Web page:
HealthDay News — The US Preventive Services Task Force (USPSTF) recommends screening for latent tuberculosis infection (LTBI) in populations at increased risk. This recommendation forms the basis of a draft recommendation statement, published online by the USPSTF.
Daniel E. Jonas, MD, MPH, from RTI International-University of North Carolina at Chapel Hill Evidence-based Practice Center in Research Triangle Park, and colleagues reviewed the evidence on benefits and harms of screening for and treatment of LTBI for adult populations. Data were included for 113 publications (69,009 participants); 101 assessed screening test accuracy or reliability. The researchers found that no studies assessed benefits and harms of screening vs no screening. The pooled estimates for sensitivity of the tuberculin skin test were 0.80 and 0.81, respectively, at the 5 mm and 10 mm induration thresholds for positivity. At the 15 mm threshold, the pooled estimate was 0.60. For interferon-gamma release assays, the pooled estimate for sensitivity ranged from 0.81 to 0.90. For specificity of screening tests, pooled estimates ranged from 0.95 to 0.99. For treatment of LTBI, the relative risk for progression to active TB at 5 years was 0.35 for 24 weeks of isoniazid vs placebo; a previously published meta-analysis reported that multiple regimens were efficacious versus placebo or no treatment.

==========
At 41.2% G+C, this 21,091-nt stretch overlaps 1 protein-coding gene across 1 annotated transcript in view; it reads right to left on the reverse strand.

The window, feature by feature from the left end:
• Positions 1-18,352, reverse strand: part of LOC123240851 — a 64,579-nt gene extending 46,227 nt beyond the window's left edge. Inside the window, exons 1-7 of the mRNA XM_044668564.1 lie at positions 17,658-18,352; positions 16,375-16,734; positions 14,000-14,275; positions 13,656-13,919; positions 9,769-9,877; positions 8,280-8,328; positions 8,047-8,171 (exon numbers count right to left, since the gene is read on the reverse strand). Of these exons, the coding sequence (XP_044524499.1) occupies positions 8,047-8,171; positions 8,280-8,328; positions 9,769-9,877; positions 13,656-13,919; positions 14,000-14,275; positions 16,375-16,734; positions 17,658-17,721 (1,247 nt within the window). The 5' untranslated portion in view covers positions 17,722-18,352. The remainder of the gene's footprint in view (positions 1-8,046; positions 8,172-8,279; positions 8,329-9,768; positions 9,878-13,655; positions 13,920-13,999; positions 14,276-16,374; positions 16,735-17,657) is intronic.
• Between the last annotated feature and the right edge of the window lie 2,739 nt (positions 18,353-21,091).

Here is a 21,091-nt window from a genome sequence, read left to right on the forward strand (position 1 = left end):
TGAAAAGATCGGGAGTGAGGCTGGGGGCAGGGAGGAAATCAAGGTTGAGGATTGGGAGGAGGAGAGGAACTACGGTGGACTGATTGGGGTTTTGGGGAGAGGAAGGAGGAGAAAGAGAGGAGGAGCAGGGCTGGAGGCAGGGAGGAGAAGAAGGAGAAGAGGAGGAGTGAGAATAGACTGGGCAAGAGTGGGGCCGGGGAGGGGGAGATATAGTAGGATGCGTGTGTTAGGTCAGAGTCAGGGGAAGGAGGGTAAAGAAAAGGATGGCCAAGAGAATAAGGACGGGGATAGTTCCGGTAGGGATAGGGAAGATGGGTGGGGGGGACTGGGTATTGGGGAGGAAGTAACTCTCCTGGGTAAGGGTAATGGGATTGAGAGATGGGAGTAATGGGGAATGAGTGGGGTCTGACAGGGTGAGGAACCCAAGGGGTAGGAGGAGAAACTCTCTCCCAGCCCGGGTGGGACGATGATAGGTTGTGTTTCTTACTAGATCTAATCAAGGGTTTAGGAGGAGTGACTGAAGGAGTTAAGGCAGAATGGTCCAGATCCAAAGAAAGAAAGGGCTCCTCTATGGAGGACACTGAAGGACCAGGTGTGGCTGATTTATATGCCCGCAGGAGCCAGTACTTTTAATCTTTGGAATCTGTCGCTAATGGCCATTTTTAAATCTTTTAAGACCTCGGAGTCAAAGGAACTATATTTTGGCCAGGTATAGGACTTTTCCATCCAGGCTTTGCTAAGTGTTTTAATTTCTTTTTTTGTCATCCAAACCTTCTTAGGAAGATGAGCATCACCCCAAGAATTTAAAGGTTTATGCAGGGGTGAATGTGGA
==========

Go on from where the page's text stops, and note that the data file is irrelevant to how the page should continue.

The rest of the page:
Based on these findings, the USPSTF concludes that there is moderate net benefit for preventing active TB disease by screening for LTBI in persons at increased risk for infection. Screening is recommended for asymptomatic adults at increased risk for LTBI (B recommendation).
The draft evidence review and recommendation statement have been posted for public comment. Comments can be submitted from November 11 to December 27, 2022.